Well, you could use:
I'm not convinced it's worthwhile though, because there's some overhead in launching a child process for communication this way, and I think it would wipe out the extra resolution you're after.
You could potentially run a background "slave" process which sat listening for requests for the time, which responded with the date. That way you could do the ipcBeginProcess() once, and then send a "command" to the child to request the date whenever you wanted the current date, and it would feed it back.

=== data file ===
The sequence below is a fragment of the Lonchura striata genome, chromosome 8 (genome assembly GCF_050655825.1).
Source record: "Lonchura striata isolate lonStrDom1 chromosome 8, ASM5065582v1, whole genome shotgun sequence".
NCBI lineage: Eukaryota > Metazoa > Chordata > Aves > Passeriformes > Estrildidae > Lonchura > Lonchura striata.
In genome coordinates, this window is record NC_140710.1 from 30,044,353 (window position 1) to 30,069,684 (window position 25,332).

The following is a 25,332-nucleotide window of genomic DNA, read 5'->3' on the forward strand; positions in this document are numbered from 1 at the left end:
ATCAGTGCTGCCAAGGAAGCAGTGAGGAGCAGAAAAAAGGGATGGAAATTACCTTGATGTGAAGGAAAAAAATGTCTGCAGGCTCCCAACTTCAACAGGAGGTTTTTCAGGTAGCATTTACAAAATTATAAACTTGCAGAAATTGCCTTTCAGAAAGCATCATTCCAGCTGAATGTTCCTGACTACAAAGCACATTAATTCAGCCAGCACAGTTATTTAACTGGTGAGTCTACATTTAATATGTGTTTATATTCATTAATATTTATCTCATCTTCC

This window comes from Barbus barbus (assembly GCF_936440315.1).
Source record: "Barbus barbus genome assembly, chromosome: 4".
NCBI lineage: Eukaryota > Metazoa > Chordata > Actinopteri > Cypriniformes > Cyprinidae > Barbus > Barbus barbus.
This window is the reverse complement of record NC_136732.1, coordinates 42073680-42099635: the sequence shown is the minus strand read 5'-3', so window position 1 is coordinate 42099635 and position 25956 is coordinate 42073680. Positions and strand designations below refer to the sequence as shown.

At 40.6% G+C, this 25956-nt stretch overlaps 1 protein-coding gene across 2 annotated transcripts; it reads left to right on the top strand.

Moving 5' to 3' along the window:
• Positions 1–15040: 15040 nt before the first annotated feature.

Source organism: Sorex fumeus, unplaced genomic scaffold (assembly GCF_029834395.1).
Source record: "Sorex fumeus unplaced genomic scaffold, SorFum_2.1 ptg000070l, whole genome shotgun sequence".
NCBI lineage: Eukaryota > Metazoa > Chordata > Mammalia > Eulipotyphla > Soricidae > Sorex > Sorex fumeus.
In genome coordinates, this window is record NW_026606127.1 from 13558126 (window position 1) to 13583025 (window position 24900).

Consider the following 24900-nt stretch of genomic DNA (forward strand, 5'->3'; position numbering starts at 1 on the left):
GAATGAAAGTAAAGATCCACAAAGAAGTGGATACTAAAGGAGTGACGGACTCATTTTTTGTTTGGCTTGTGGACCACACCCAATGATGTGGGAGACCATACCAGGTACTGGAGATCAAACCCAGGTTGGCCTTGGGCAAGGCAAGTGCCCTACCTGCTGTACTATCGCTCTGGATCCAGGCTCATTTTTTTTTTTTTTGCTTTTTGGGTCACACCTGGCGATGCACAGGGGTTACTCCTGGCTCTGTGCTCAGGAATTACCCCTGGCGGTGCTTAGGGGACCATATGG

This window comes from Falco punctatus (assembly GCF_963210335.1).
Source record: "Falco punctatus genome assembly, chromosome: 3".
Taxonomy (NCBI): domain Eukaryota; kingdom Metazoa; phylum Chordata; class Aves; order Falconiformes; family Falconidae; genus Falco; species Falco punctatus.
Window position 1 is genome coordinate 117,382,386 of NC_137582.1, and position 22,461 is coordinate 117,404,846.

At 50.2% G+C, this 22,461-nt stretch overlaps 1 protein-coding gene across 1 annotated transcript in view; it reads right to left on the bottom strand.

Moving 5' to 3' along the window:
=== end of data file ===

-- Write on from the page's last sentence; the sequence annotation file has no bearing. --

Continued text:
One way to do this would be to use a little C program like this:
struct timeval time;
I compiled this with "cc -o datequery datequery.c" and then use this SKILL:
unless(CCSgetDate.cid && ipcIsAliveProcess(CCSgetDate.cid)
and then call CCSgetDate() whenever you want the date (in form seconds.microseconds).
Alternatively, if you're trying to optimize code, you could use the SKILL profiler, or use the cputime() function in SKILL. Depends really what you're trying to achieve.